Recommended reading for today – especially those struggling with your wedding budget – is an excellent article from Slate.com in 2013:
The article’s writer, Will Oremus, does an excellent job of explaining the difference between “average” and “median” and why couples should beware of falling into the trap of thinking that “average” is what you should pay for a wedding.
In questioning TheKnot’s “average” wedding costs (which are frequently quoted and relied upon by media and industry folks), Oremus says:
In 2012, when the average wedding cost was $27,427, the median was $18,086. In 2011, when the average was $27,021, the median was $16,886. In Manhattan, where the widely reported average is $76,687, the median is $55,104. And in Alaska, where the average is $15,504, the median is a mere $8,440. In all cases, the proportion of couples who spent the “average” or more was actually a minority. And remember, we’re still talking only about the subset of couples who sign up for wedding websites and respond to their online surveys. The actual median is probably even lower.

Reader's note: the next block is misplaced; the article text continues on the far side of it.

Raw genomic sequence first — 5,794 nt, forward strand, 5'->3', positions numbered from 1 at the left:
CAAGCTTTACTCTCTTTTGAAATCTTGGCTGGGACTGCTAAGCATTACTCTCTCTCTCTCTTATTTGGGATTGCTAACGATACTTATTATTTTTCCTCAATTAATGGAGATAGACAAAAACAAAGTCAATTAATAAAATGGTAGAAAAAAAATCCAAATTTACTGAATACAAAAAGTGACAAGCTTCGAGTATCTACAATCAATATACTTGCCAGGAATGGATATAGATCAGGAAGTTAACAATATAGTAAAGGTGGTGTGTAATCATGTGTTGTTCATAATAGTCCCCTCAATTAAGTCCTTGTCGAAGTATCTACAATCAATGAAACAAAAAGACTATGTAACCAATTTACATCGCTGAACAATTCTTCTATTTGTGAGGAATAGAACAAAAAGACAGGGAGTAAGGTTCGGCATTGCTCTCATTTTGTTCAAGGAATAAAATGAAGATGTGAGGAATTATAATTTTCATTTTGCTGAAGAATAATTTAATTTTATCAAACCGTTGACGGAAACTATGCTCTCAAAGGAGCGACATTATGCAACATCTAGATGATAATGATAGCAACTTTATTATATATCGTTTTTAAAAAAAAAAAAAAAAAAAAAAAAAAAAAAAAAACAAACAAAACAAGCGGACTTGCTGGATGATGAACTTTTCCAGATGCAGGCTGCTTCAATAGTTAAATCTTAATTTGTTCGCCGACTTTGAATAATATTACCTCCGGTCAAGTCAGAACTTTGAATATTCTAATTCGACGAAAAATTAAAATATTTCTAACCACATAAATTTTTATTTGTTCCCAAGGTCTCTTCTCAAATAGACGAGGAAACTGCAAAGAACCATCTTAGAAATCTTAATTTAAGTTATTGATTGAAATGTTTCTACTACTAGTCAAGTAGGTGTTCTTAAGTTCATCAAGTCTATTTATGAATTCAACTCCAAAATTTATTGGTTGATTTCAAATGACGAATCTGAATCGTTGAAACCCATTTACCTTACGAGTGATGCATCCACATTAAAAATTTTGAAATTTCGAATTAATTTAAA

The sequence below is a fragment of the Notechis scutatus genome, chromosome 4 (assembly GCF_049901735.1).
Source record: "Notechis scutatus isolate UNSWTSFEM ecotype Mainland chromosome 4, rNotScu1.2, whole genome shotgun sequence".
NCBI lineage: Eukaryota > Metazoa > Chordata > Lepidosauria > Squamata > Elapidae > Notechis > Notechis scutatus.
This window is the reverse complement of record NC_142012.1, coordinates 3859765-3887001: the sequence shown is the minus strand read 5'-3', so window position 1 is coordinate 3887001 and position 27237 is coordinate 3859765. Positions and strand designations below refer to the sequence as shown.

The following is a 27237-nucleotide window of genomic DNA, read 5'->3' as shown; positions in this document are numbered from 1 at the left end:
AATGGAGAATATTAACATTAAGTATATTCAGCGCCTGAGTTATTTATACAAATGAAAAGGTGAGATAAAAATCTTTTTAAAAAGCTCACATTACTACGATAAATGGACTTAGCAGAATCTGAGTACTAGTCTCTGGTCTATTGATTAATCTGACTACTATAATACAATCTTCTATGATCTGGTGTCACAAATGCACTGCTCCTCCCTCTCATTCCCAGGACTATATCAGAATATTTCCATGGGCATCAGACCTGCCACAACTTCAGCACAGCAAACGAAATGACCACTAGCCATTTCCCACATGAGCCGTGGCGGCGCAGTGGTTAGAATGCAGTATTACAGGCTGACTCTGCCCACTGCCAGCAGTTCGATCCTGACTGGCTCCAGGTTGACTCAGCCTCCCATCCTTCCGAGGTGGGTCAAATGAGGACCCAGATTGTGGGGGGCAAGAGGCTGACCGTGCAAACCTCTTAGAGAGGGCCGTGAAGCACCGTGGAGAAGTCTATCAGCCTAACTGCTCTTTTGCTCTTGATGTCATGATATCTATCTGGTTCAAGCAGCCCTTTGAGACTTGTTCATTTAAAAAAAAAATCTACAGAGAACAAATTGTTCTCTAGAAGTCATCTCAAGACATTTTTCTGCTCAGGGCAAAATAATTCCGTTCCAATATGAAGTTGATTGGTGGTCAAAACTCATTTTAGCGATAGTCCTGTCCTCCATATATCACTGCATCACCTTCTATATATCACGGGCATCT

In 12+ years of running this blog, it is constantly frustrating that reported wedding costs are nearly always inflated by averages – and that smart couples struggle to save the equivalent of an entire year’s wages to pay for a single wedding day. Or worse: they (and/or their parents) get into debt for it.
I’m curious what your thoughts are about the Slate article and if you’ve felt pressure to expand your budget to fit the industry model of average costs.